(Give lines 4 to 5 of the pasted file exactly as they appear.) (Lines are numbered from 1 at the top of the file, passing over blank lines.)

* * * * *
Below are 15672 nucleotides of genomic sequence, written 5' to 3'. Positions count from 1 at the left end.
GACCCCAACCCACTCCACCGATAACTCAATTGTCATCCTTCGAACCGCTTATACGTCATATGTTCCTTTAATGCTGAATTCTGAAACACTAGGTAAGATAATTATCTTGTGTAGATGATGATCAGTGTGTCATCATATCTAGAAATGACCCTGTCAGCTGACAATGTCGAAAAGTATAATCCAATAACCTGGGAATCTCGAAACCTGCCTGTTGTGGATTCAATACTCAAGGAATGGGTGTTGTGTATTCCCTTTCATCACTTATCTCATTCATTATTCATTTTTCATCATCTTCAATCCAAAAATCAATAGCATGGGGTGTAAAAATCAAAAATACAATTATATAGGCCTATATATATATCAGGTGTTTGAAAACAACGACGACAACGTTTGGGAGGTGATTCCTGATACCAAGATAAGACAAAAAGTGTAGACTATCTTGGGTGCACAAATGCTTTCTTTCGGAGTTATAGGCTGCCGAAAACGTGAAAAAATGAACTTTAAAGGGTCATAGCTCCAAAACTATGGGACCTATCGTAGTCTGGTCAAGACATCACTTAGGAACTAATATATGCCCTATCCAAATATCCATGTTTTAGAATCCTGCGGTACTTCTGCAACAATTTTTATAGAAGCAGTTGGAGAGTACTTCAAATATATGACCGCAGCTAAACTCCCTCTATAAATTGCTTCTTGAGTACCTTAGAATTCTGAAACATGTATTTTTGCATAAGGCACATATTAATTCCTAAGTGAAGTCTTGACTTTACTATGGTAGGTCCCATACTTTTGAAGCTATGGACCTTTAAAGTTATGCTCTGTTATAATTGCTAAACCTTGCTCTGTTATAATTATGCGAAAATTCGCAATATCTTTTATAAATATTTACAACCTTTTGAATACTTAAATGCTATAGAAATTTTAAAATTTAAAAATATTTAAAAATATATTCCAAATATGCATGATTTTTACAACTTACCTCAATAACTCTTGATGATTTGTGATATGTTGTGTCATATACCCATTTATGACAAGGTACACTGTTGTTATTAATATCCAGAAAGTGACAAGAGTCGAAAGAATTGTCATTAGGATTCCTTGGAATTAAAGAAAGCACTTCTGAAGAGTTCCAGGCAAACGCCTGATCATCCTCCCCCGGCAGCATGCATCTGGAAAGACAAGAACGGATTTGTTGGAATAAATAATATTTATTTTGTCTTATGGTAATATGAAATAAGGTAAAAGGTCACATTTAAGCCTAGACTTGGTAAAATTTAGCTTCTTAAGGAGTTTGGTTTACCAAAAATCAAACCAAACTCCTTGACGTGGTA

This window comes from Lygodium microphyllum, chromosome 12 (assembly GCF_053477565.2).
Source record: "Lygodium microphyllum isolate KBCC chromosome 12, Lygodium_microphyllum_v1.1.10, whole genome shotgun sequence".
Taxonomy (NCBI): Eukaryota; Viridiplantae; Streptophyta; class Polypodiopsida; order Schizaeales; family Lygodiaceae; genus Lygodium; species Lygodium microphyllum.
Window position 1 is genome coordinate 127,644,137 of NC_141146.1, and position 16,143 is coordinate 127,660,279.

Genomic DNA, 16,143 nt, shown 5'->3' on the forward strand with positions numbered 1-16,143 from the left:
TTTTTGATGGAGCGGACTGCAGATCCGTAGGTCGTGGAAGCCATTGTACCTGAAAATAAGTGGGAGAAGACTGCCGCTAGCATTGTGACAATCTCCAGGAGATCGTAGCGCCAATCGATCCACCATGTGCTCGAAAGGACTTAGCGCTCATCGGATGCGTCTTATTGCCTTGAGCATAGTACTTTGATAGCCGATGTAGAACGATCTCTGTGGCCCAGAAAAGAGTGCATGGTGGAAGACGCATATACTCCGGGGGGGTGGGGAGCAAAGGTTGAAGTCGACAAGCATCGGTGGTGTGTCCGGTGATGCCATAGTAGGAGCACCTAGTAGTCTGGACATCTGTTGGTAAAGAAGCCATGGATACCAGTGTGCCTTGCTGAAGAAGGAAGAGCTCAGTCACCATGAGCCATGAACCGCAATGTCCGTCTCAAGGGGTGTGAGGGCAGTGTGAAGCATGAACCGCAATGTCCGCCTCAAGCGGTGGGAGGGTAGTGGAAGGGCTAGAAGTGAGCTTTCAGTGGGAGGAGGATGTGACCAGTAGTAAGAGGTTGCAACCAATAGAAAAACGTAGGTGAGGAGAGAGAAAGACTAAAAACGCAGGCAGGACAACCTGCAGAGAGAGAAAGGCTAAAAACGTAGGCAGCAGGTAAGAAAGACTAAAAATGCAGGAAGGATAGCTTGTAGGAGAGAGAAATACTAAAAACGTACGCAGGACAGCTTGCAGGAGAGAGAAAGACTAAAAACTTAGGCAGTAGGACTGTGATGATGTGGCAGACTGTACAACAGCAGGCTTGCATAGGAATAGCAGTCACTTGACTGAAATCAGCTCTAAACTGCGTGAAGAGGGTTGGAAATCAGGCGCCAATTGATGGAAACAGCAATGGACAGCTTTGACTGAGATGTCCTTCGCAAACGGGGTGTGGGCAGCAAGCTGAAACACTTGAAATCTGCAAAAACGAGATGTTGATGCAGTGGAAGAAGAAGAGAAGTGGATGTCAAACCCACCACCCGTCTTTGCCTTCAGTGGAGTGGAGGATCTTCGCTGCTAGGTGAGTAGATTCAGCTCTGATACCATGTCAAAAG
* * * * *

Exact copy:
Source record: "Lygodium microphyllum isolate KBCC chromosome 12, Lygodium_microphyllum_v1.1.10, whole genome shotgun sequence".
Taxonomy (NCBI): Eukaryota; Viridiplantae; Streptophyta; class Polypodiopsida; order Schizaeales; family Lygodiaceae; genus Lygodium; species Lygodium microphyllum.